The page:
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A Prolific Artist Brings her Talents to Ceramics, Glass, and Giftware

by Amy Stavis

The old Woody Allen joke goes, "Those who can't do, teach. Those who can't teach, teach art or gym". Perhaps, for Susan Steinberg, there was a little harsh reality to that joke which may have been part of the reason the former art teacher chucked a long career teaching art in favor of a career as a designing woman. "Teaching, to say the least, was not my entire lifelong ambition," the quiescent Steinberg begins. "I always wanted to create art and have it seen in the public domain. I was feeling the entrepreneurial itch and wanted to be my own boss."

Although Steinberg's malaise came five years ago, it wasn't until 1996 that she ecided to pursue tableware design full-time. "I felt that I had contributed all that I could to my students throughout the years and it was time to move on," Steinberg says. "I was becoming too focused on the design part of my life instead of teaching people how to design."

During this fertile two-year period, Steinberg made up for lost time,Casafina, producing ware for Mikasa, PTS America, Acorn Place Mats, Bennington Pottery, Pfaltzgraff, and American Atelier. "It has been a freeing experience," Steinberg enthuses. "I should have done this a long time ago, but I wasn't prepared to take a stand and risk everything. The work seemed to snowball after I made the decision to move into this full-time."

Not that the signs weren't there all the time. Steinberg was the class artist through her school years in Danbury, CT. Her genes are mired in art; her mom's an artist who founded a successful Connecticut art gallery. "I was surrounded by art which was as great an influence on my life as any," Steinberg says. She was the proverbial sponge, soaking up classes at Rhode Island School of Design, California College of Arts and Crafts, and Pasadena's Art Center College of Design. "I found that pattern design was a recurrent theme in all the work I did," Steinberg says.

After graduation in 1981, Steinberg settled into teaching-albeit a bit too comfortably-and she stayed in various positions and locales (including Califomia, England, and Connecticut) for 14 years. During her teaching tenure, Steinberg always found time to pursue her painting passion. "I needed to relax," she plaintively pines. "After teaching all day, I found doing my own work was the thing I enjoyed most." She also became good at bartering services for artwork. With a laugh, " I had to have five cavi filled. My dentist got a very nice painting and a set of ceramic goblets."

But it wasn't until 1991, when Steinberg bought plate blanks that she decided she might have to concentrate on a new craft. "A friend suggested I paint on a tile and after I saw the results I was seduced by it. I realized there were more shapes I could paint on," she effuses. "I couldn't stop. It was so much fun, a ready-made piece of art. It didn't need to be framed or anything. It suddenly became clear to me that I could make a go of ceramic design." So Steinberg invested in a kiln and experimented. It wasn't long before she found a niche and amassed a portfolio of dozens of designs. "I had all this work that I knew was good, waiting for the right time to venture out and determine if it was marketable."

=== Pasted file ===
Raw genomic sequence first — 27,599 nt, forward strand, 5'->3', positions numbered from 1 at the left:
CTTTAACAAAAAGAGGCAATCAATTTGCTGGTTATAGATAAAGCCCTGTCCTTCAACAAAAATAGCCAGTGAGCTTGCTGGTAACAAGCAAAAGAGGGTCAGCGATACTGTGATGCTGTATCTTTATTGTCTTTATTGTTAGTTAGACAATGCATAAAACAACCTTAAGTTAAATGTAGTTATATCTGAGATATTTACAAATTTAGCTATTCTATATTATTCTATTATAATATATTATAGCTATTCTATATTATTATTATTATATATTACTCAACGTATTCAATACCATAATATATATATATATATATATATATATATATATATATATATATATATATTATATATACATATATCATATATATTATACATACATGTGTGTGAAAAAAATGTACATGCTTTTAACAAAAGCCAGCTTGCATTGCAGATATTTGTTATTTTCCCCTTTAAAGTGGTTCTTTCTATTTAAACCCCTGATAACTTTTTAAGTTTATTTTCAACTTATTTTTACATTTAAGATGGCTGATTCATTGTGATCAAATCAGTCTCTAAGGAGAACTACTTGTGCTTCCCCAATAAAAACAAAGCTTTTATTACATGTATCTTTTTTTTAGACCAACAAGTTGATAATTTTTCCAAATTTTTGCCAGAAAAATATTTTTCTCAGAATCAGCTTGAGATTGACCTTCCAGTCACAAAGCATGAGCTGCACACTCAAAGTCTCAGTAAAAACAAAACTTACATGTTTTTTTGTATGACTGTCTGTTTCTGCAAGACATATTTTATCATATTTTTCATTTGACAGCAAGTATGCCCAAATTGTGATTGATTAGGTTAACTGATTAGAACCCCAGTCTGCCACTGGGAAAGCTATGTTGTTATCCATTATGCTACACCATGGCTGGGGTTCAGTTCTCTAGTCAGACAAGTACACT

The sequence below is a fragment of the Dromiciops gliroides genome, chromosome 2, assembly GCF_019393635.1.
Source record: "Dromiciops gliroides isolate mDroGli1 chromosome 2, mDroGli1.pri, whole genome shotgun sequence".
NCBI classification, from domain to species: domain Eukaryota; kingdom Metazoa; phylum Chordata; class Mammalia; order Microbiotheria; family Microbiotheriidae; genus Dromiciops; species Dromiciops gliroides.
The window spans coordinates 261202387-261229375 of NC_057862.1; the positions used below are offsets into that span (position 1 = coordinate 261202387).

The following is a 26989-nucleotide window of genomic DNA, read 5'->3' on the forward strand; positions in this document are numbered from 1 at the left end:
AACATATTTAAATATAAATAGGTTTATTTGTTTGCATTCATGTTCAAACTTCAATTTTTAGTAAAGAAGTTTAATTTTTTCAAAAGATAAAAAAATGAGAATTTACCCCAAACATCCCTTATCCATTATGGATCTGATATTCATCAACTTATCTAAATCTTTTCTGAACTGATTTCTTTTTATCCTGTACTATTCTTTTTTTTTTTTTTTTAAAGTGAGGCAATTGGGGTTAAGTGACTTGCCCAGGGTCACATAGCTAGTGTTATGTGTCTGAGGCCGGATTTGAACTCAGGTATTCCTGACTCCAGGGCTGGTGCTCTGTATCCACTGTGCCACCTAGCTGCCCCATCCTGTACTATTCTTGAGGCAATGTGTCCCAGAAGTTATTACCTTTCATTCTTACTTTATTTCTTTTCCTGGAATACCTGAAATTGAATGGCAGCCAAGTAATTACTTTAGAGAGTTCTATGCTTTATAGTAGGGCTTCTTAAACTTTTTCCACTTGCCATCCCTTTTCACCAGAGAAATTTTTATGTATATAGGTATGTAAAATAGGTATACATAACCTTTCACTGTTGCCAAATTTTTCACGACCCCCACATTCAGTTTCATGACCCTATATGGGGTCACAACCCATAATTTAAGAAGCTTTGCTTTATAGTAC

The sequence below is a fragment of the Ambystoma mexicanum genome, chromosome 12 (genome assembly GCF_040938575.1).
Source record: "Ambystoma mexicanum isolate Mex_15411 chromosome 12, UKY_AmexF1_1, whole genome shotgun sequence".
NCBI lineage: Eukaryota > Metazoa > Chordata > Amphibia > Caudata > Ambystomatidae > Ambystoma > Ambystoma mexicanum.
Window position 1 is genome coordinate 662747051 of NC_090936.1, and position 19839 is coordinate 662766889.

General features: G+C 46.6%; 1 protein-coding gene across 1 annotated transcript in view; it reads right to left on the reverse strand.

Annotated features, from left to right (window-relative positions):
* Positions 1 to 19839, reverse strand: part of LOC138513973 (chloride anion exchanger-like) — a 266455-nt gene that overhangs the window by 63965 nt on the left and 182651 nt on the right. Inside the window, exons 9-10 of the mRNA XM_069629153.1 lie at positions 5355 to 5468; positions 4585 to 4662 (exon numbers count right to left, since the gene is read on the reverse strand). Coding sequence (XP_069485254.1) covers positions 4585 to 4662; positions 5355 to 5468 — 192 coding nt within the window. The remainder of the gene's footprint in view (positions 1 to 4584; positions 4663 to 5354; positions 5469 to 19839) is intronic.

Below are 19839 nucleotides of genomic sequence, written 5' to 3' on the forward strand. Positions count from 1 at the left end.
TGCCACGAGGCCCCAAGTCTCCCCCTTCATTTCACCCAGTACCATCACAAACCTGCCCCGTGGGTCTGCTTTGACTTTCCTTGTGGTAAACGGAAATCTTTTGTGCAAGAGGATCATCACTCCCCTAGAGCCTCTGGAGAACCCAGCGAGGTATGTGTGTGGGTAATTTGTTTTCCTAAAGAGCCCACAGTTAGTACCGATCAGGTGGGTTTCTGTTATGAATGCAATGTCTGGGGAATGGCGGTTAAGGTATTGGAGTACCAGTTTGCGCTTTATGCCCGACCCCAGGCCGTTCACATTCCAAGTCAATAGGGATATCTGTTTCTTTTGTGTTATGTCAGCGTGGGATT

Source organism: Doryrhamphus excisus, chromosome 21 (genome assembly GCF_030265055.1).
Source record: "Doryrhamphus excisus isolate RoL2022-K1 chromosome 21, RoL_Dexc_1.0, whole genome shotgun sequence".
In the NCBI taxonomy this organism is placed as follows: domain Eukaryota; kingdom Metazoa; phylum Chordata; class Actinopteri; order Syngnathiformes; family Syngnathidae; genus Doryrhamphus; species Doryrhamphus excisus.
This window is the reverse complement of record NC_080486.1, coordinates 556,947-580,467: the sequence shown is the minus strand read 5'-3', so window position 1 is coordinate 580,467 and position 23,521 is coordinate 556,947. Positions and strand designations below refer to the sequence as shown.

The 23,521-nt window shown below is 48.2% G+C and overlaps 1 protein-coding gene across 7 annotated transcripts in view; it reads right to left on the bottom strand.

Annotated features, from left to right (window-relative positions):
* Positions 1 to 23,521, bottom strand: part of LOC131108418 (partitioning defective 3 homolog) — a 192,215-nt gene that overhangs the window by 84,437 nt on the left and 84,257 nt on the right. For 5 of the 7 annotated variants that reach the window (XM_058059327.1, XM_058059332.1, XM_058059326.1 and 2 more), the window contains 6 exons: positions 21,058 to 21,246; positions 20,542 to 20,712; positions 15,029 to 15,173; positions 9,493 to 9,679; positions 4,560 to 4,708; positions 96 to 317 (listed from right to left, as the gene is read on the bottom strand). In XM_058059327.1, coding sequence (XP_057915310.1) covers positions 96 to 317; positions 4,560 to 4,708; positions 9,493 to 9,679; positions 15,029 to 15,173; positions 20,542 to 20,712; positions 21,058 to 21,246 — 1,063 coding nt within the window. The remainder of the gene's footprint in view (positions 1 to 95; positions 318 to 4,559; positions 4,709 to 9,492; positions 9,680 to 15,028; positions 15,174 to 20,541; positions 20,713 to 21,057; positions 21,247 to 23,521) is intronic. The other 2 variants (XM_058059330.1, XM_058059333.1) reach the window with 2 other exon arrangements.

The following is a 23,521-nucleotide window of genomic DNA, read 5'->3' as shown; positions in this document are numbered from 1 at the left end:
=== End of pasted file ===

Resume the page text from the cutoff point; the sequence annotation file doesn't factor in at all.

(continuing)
She started with one of the few names in tabletop she knew, Mikasa. "I used to get flyers that publicized the local Mikasa store. What did I know?" she rhetorically poses. It w as a fortuitous happenstance; Mikasa bought two designs, one for tea bag caddies, the other Parisian Scenes, shown above. "I couldn't believe it," she says. "At the time I didn't know much about Mikasa. I thought I was selling my designs to a nice company. But I did know they were big and I figured I'd start at the top and see if they liked my work."

Soon Steinberg called scores of companies whose collections were compatible with her design style. Many bought what they saw. "It was like Christmas," Steinberg rejoices. "And I'm Jewish." The world was opening up, she adds. "I was finally where people could see my work and enjoy it. I was committed to risk anything at that time and I still am."

In addition to her freelance services for established vendors, Steinberg set up shop producing her own handpainted ceramics. "I love painting on ceramics," she says. "I don't do rough sketches. I just paint on the body. If it doesn't work it becomes a design to be sold at a future time." More often than not, it works. Steinberg has attended her share of crafts fairs testing production. "My first show was such a rush," Steinberg recalls. "It was a thrill meeting people, getting compliments, writing orders." Still, Steinberg allows there's been a great leaming curve, discovering an industry alien to her. "I still don't know it all, but it's an interesting process," she says. "There's so much more to learn, but I'm ready for the challenge."

Now, with a roster of clients at the helm-and others whose doors she has yet to knock on-Steinberg is pleased as punch with the turn of events thus far. "I'm very thankful to art directors and company execs who have helped me, who have answered my questions, and who have been patient with me. This is it for the rest of my life," Steinberg concludes.